BACKGROUND: Increases in demands on patients' family members that are not reduced by family strengths may contribute to decreases in family adaptation and complicate patients' recovery after trauma. The purpose of this study was to examine family demands (prior stressors and severity of patients' injuries) and family strengths and capabilities (hardiness, resources, coping, and problem-solving communication) associated with outcomes of family well-being and adaptation. METHODS: A multivariate, descriptive design based on the Resiliency Model of Family Stress was used. A convenience sample of family members (N = 51) of adult patients participated within the first 2 days of critical injury. Family demands were measured with the Family Inventory of Life Events and Changes and the Acute Physiology, Age, and Chronic Health Evaluation III. Family strengths were measured with the Family Hardiness Index, Family Inventory of Resources for Management, Family Crisis Oriented Personal Evaluation Scale, and Family Problem Solving Communication Index. Family adaptation outcomes were measured with the Family Well Being Index and Family Adaptation Scale. RESULTS: Increases in family demands were significantly related to decreases in family strengths and family adaptation. Family demands scores accounted for 40% of the variance in family well-being scores. The only significant family strength variable influencing family adaptation was problem-solving communication. CONCLUSIONS: Increases in family demands seem to be an important indicator of the amount of assistance a family may need. Interventions that help mobilize family strengths, such as problem-solving communication, may be effective in promoting the adaptation of families of critically injured patients.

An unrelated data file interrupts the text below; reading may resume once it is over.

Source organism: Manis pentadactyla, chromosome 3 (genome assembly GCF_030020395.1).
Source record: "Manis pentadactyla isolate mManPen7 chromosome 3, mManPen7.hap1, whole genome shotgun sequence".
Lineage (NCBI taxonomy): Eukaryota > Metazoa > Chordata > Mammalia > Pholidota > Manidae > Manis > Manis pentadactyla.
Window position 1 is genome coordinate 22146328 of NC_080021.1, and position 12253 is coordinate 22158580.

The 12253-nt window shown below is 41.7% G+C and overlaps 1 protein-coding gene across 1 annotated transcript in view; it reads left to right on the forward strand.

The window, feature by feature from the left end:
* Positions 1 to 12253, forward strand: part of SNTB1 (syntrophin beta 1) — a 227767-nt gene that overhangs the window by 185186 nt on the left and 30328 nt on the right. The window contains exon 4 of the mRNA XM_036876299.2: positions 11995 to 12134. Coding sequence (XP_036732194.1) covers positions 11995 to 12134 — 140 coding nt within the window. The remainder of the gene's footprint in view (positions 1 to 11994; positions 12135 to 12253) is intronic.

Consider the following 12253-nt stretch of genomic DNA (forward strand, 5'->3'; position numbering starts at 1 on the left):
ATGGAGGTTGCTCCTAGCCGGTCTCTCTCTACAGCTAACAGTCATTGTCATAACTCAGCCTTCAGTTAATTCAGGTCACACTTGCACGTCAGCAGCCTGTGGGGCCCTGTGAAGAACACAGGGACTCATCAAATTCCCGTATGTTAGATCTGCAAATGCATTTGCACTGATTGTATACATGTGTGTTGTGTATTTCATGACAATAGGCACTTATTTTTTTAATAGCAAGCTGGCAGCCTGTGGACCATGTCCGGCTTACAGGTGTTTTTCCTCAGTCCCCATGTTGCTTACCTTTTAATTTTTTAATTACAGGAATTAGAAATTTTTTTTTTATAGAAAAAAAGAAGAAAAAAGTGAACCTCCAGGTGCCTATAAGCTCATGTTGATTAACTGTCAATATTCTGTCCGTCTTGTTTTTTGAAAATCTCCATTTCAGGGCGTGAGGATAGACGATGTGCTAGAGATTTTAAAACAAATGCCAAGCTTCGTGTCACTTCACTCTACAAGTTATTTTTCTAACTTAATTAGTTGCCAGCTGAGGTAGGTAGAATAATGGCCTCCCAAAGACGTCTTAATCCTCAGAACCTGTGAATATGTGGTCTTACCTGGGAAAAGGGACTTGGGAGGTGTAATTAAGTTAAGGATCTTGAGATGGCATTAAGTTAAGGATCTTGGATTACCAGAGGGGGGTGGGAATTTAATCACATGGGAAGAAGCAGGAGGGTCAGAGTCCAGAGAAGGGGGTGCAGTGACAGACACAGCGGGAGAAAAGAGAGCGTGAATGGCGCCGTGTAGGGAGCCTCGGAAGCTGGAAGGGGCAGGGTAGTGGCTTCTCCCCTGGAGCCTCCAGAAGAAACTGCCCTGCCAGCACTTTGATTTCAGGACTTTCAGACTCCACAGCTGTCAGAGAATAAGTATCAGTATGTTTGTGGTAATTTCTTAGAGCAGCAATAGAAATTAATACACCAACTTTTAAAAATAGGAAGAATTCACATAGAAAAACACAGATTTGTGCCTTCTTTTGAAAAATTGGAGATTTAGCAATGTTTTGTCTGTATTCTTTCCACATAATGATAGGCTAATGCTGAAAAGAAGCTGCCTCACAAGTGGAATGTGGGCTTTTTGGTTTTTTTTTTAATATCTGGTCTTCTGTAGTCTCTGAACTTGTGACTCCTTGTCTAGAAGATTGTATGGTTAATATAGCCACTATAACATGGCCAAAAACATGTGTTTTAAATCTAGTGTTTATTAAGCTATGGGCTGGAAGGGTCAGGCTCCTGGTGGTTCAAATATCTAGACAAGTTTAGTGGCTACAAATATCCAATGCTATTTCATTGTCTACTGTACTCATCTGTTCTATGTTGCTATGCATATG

BACKGROUND: Although it is well known that pressure ulcers are associated with negative patient outcomes and increased hospital cost, there is little research related to pressure ulcers in an intensive care unit population. OBJECTIVE: To determine the relative contribution of risk factors in the development of pressure ulcers in intensive care unit patients. METHOD: In an exploratory descriptive design, a convenience sample of 85 adults was used. Patients were enrolled in the study within 24 hours of admission to the intensive care unit; data were collected every other day until discharge from the intensive care unit. Instruments included a demographic data form, Braden Scale for Predicting Pressure Sore Risk, Skin Assessment Tool, and Decubitus Ulcer Potential Analyzer. RESULTS: The most common reasons for admission to the intensive care unit included multiple trauma from motor vehicle accidents, gunshot and stab wounds, and gastrointestinal bleeding. A pressure ulcer developed in 48 subjects. There were no significant differences in age, gender, history of diabetes or smoking, or medical diagnoses between patients in whom a pressure ulcer developed and those in whom it did not. Data analysis indicated that a Braden Scale score of 11, rather than the recommended score of 16, was statistically significant for predicting pressure ulcer risk. CONCLUSIONS: The results suggest that a cut-off score on the Braden Scale could be specific to an intensive care unit trauma population.